CMPT 166 Spring 2009 Lab Assignments

Lab 0: HelloWorld (due Wed 14 Jan) (5pts)

Write a simple C++ program that prints "Hello, World!" (or some other greeting of your choice) on the command-line. No write-up is needed for this orientation lab; the main point is to make sure you are setup with a C++ development environment (editing, compiling, running).

If you are using Microsoft Visual Studio 2008, note that it is a very complex and powerful development environment; invest time to learn it, and it will help you in the long term. Visual Studio is available on the senior lab computers. When it starts up for the first time, select "Visual C++" as the working profile.

You may find helpful Microsoft's "Visual C++ Guided Tour" (also available from online help within Visual Studio). The first section, "Introducing the Visual Studio IDE (C++)", and parts of the second section, "Creating Command-Line Applications (C++)", will be most pertinent to your Win32 command-line application.

Package up your whole project directory, including all source and header files, into one ZIP file, and upload it to myCourses.

Lab 1: Selection (due Wed 21 Jan) (20pts)

Write a C++ program that uses the if or switch structures to print the song, "The Twelve Days of Christmas". The user must be asked to enter a day from 1 to 12, and the program must display the corresponding message for that day. The strings for each day should only appear in your code once each (e.g., the string "five golden rings" should only appear in your code once). Google for the lyrics, or make up your own (keep it clean, please).

Lab 2: File I/O (due Fri 30 Jan) (20pts)

Choose one of the following options:
  1. Write a program that produces a histogram of the letters in a file. A histogram is a bar-chart with the length of the bars representing the frequency with which the corresponding letter appears in the file.
  2. Write a ROT13 encryption program that reads in a plaintext file and outputs encrypted text to another file.
  3. Write a program that gives and takes advice on programming. The program starts by displaying a piece of advice on the screen, then asks the user to type in another piece of advice (can be multiple lines), ending with a blank line (press Return twice). The program then ends. The next person to run the program sees the piece of advice given by the last user to run the program.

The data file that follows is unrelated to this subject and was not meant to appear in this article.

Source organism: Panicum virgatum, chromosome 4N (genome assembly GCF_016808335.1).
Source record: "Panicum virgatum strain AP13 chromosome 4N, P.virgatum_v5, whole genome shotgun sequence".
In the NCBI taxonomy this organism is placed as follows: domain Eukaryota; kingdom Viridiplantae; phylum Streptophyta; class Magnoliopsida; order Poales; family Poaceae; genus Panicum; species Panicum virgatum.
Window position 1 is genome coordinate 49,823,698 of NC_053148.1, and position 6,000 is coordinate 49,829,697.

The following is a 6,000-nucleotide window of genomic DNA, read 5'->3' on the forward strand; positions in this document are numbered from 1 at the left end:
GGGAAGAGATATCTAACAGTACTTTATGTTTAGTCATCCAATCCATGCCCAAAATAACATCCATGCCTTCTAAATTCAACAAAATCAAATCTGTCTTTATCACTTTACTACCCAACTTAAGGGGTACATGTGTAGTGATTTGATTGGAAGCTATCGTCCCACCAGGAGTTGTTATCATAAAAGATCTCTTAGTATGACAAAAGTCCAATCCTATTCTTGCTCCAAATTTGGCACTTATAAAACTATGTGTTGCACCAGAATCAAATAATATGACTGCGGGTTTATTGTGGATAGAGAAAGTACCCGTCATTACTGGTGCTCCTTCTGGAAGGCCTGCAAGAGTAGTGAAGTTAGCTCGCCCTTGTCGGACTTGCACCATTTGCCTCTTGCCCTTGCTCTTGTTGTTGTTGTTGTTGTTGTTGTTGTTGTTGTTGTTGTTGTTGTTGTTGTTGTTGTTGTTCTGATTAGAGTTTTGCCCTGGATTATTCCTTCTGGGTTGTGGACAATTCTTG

Lab 3: OO Class Design (due Fri 13 Feb) (20pts)

Write a class defining some new kind of mathematical entity not built-in to C++. Possible options are mentioned below. Your class must include at least the following functionality: Possible mathematical entities you may consider:
  1. Rational numbers (fraction of two integers). Include a method to reduce the fraction to lowest terms. Be sure to protect against zero denominator.
  2. Complex numbers (a + bi, a real and an imaginary part). Make sure that multiplication works the proper way for complex numbers.
  3. 2x2 matrices. Include a method to compute the determinant. Come up with a reasonable semantics for the operators.
  4. Come up with your own idea! Just check with me first.

Lab 4: FLTK Program (due Wed 4 Mar) (20pts)

Write a "reasonably useful" interactive program using FLTK for the GUI. Your application should be designed to make use of a GUI (i.e., not something that could easily be done in a command-line text interface). You may find the FLTK docs and Erco's FLTK Page helpful. You do not have to use Fluid if you don't want to.

Be creative and have fun!

Lab 5: FLTK Program II (due Wed 18 Mar) (20pts)

Both of these options require a nice user-friendly FLTK GUI: your program should be reasonably easy-to-use and not unbearably ugly. An average computer user (non-programmer) should be able to figure out the controls, even without the help text (which you should also provide). You are not required to use Fluid, but you are asked to use FLTK.

Lab 6: Client/Server Sockets (due Wed 8 Apr) (25pts)

Design a networked client/server application and implement it in C++ using TCP sockets.